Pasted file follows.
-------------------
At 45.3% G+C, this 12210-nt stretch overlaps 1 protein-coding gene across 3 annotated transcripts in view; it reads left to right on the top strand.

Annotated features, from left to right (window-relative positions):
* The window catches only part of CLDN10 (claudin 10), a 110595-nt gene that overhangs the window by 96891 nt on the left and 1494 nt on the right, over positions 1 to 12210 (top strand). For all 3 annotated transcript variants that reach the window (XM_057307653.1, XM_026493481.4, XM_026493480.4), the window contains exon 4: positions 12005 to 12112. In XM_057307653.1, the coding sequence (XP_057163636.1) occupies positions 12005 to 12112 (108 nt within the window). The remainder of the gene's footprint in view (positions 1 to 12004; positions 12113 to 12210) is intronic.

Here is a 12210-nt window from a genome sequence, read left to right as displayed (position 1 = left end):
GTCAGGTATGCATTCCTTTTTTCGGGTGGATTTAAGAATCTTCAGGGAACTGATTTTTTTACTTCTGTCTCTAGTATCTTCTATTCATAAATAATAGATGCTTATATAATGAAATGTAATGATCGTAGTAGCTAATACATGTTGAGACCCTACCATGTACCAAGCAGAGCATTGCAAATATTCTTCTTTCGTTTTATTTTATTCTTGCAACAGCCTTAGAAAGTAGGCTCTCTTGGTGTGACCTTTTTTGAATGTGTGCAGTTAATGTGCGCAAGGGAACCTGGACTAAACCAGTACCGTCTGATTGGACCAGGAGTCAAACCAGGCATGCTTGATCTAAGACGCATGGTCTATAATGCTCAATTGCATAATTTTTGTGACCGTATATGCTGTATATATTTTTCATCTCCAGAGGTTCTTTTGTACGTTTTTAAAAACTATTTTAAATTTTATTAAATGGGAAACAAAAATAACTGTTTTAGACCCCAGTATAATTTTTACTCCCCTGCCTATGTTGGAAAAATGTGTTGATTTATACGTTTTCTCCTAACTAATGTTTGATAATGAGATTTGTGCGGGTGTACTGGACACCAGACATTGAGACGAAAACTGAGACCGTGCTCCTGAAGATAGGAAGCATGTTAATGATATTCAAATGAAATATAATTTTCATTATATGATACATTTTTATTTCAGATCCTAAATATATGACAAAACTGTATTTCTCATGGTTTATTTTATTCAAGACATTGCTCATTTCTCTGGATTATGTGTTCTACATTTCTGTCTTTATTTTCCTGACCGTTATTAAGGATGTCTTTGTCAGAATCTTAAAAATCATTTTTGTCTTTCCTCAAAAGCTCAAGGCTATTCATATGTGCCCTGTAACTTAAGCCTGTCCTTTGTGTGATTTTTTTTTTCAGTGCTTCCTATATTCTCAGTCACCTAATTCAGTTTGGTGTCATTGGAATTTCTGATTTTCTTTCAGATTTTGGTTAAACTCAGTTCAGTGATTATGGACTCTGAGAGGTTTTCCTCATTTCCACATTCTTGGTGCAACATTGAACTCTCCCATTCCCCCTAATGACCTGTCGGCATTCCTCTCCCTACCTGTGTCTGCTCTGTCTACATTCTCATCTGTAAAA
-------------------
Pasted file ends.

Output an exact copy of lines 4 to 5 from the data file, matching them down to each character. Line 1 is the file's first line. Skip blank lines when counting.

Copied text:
Here is a 12210-nt window from a genome sequence, read left to right as displayed (position 1 = left end):
GTCAGGTATGCATTCCTTTTTTCGGGTGGATTTAAGAATCTTCAGGGAACTGATTTTTTTACTTCTGTCTCTAGTATCTTCTATTCATAAATAATAGATGCTTATATAATGAAATGTAATGATCGTAGTAGCTAATACATGTTGAGACCCTACCATGTACCAAGCAGAGCATTGCAAATATTCTTCTTTCGTTTTATTTTATTCTTGCAACAGCCTTAGAAAGTAGGCTCTCTTGGTGTGACCTTTTTTGAATGTGTGCAGTTAATGTGCGCAAGGGAACCTGGACTAAACCAGTACCGTCTGATTGGACCAGGAGTCAAACCAGGCATGCTTGATCTAAGACGCATGGTCTATAATGCTCAATTGCATAATTTTTGTGACCGTATATGCTGTATATATTTTTCATCTCCAGAGGTTCTTTTGTACGTTTTTAAAAACTATTTTAAATTTTATTAAATGGGAAACAAAAATAACTGTTTTAGACCCCAGTATAATTTTTACTCCCCTGCCTATGTTGGAAAAATGTGTTGATTTATACGTTTTCTCCTAACTAATGTTTGATAATGAGATTTGTGCGGGTGTACTGGACACCAGACATTGAGACGAAAACTGAGACCGTGCTCCTGAAGATAGGAAGCATGTTAATGATATTCAAATGAAATATAATTTTCATTATATGATACATTTTTATTTCAGATCCTAAATATATGACAAAACTGTATTTCTCATGGTTTATTTTATTCAAGACATTGCTCATTTCTCTGGATTATGTGTTCTACATTTCTGTCTTTATTTTCCTGACCGTTATTAAGGATGTCTTTGTCAGAATCTTAAAAATCATTTTTGTCTTTCCTCAAAAGCTCAAGGCTATTCATATGTGCCCTGTAACTTAAGCCTGTCCTTTGTGTGATTTTTTTTTTCAGTGCTTCCTATATTCTCAGTCACCTAATTCAGTTTGGTGTCATTGGAATTTCTGATTTTCTTTCAGATTTTGGTTAAACTCAGTTCAGTGATTATGGACTCTGAGAGGTTTTCCTCATTTCCACATTCTTGGTGCAACATTGAACTCTCCCATTCCCCCTAATGACCTGTCGGCATTCCTCTCCCTACCTGTGTCTGCTCTGTCTACATTCTCATCTGTAAAA